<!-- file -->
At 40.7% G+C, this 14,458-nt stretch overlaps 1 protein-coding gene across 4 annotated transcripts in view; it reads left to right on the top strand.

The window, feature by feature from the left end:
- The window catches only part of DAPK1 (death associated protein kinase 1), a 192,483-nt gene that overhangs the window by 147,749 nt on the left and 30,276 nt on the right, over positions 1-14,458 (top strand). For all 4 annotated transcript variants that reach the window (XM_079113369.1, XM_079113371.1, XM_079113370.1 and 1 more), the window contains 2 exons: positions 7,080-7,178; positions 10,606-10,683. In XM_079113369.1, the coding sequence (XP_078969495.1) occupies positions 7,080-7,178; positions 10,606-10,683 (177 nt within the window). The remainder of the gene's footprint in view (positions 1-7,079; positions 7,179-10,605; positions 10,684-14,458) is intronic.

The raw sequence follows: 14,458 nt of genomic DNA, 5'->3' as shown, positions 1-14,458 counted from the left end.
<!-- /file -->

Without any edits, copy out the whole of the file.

At 40.7% G+C, this 14,458-nt stretch overlaps 1 protein-coding gene across 4 annotated transcripts in view; it reads left to right on the top strand.

The window, feature by feature from the left end:
- The window catches only part of DAPK1 (death associated protein kinase 1), a 192,483-nt gene that overhangs the window by 147,749 nt on the left and 30,276 nt on the right, over positions 1-14,458 (top strand). For all 4 annotated transcript variants that reach the window (XM_079113369.1, XM_079113371.1, XM_079113370.1 and 1 more), the window contains 2 exons: positions 7,080-7,178; positions 10,606-10,683. In XM_079113369.1, the coding sequence (XP_078969495.1) occupies positions 7,080-7,178; positions 10,606-10,683 (177 nt within the window). The remainder of the gene's footprint in view (positions 1-7,079; positions 7,179-10,605; positions 10,684-14,458) is intronic.

The raw sequence follows: 14,458 nt of genomic DNA, 5'->3' as shown, positions 1-14,458 counted from the left end.